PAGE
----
Trump Says Theresa May ‘Didn’t Listen’ To His Brexit Negotiation Ideas

Prime Minister Theresa May greets U.S. President Donald Trump at Chequers on July 13, 2018 in Aylesbury, England. US President, Donald Trump, held bi-lateral talks with British Prime Minister, Theresa May at her grace-and-favour country residence, Chequers. Earlier British newspaper, The Sun, revealed criticisms of Theresa May and her Brexit policy made by President Trump in an exclusive interview. Later today The President and First Lady will join Her Majesty for tea at Windosr Castle.
AYLESBURY, ENGLAND - JULY 13: Prime Minister Theresa May and U.S. President Donald Trump attend a joint press conference following their meeting at Chequers on July 13, 2018 in Aylesbury, England. US President, Dona... AYLESBURY, ENGLAND - JULY 13: Prime Minister Theresa May and U.S. President Donald Trump attend a joint press conference following their meeting at Chequers on July 13, 2018 in Aylesbury, England. US President, Donald Trump, held bi-lateral talks with British Prime Minister, Theresa May at her grace-and-favour country residence, Chequers. Earlier British newspaper, The Sun, revealed criticisms of Theresa May and her Brexit policy made by President Trump in an exclusive interview. Later today The President and First Lady will join Her Majesty for tea at Windosr Castle. (Photo by Jack Taylor/Getty Images) MORE LESS
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March 14, 2019 4:51 p.m.
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WASHINGTON (AP) — President Donald Trump on Thursday sharply criticized Britain’s handling of negotiations over leaving the European Union, saying the talks have been bungled and that the wrenching debate was dividing the country.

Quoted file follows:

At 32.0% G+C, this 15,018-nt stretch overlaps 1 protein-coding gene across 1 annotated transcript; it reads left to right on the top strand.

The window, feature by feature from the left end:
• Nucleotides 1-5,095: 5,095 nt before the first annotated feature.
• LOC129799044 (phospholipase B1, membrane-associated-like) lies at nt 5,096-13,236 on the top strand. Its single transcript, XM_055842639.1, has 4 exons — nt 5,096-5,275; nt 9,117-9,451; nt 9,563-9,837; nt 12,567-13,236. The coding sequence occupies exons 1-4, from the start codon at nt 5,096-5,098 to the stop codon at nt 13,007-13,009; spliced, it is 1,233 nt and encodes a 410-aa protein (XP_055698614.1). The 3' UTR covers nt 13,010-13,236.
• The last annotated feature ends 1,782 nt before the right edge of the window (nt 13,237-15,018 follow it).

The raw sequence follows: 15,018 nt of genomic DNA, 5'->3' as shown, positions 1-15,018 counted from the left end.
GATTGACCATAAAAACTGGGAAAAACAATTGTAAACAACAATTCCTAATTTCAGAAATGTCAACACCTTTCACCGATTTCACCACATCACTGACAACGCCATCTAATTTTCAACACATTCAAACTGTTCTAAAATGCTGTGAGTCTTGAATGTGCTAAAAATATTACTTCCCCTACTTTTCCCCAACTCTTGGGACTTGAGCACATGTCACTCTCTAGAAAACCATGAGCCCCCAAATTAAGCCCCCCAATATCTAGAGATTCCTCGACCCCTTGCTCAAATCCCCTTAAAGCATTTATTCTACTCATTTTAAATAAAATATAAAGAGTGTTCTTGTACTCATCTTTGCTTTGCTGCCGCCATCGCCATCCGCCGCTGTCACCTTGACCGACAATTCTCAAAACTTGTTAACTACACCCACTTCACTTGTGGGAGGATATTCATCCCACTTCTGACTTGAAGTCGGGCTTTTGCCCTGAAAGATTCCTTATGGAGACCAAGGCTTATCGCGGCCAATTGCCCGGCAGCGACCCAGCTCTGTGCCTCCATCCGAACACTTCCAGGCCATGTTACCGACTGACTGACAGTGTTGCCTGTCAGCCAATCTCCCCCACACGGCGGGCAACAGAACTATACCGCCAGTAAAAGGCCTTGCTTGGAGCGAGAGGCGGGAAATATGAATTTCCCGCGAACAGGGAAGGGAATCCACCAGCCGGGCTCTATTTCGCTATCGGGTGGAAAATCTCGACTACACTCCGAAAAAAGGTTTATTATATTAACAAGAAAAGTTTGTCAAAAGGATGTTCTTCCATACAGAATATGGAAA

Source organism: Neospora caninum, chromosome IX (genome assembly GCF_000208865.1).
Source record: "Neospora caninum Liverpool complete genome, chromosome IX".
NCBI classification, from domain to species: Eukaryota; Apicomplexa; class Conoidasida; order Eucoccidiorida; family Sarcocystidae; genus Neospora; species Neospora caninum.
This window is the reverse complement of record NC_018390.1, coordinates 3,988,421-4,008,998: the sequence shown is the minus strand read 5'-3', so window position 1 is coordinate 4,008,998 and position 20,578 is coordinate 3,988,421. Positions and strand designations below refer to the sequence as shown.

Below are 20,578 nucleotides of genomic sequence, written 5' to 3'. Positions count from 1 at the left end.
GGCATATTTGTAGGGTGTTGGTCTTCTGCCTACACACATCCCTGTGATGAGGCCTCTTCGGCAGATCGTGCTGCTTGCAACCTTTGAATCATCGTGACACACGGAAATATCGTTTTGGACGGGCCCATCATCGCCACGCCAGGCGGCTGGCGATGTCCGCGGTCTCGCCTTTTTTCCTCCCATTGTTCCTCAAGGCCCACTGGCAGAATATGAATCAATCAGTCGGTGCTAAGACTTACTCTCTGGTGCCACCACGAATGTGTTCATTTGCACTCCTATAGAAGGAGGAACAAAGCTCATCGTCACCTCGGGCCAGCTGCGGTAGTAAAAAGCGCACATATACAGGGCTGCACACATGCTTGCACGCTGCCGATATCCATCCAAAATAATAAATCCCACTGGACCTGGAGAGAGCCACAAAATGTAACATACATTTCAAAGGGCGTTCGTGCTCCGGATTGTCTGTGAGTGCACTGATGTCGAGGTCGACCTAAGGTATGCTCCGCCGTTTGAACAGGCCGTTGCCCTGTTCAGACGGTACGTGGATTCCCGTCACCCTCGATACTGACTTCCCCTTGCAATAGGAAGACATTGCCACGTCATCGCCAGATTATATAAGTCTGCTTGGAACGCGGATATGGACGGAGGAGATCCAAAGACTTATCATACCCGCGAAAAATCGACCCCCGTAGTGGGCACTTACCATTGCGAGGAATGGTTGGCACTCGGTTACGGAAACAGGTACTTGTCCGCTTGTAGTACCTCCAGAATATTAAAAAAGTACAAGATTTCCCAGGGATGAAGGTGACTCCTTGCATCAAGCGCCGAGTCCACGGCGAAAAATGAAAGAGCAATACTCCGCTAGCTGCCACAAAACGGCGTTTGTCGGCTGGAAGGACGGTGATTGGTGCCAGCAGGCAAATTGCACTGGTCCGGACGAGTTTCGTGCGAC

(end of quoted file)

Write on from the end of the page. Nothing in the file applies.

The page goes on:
“I’m surprised at how badly it’s all gone from the standpoint of a negotiation,” he said.

Trump, who holds himself up as a master deal-maker, said he gave Prime Minister Theresa May his ideas on how she could negotiate a successful deal for leaving the 28-member group of nations. But “she didn’t listen to that and that’s fine. I mean she’s got to do what she’s got to do,” he said at the White House as he welcomed Irish Prime Minister Leo Varadkar for an early St. Patrick’s Day celebration.

“I think it could have been negotiated in a different manner, frankly,” Trump said. “I hate to see it being, everything being ripped apart right now.”

Trump spoke hours before British lawmakers voted to delay Brexit for at least three months. Britain’s exit from the EU had been scheduled for March 29. The motion commits May’s government to seek an extension until June 30 if Parliament approves a U.K.-EU withdrawal deal next week.

Trump predicted later Thursday that the situation eventually would work itself out. The president said he and Varadkar discussed the issue during their Oval Office meeting. Varadkar opposes Britain’s EU exit and expressed concern about how such a move would affect Northern Ireland.

“We talked about Brexit, something that’s turning out to be a little more complex than they thought it would be,” Trump said at an annual Capitol Hill luncheon for the Irish. “But it’ll all work out. Everything does. One way or the other, it’s going to work out.”

The Republican president was at the Capitol just hours before 12 GOP senators broke ranks and voted to reject his declaration of a national emergency at the U.S.-Mexico border. Trump had taken that step so he could spend money that lawmakers refused to give the administration specifically to build a wall there.

The Democratic-run House, led by Speaker Nancy Pelosi of California, voted last month to block the declaration.

Pelosi used the luncheon to make a pointed plug for immigration after just she had just described the annual event as “a tradition where we dispense with our differences, whether they’re political or whether they’re competitive in any other way.”

Speaking about the contributions of Irish-Americans, Pelosi quoted Republican President Ronald Reagan as saying U.S. leadership would be lost “if we ever close the door to new Americans.” Then she told the bipartisan luncheon: “You can applaud if you want.”

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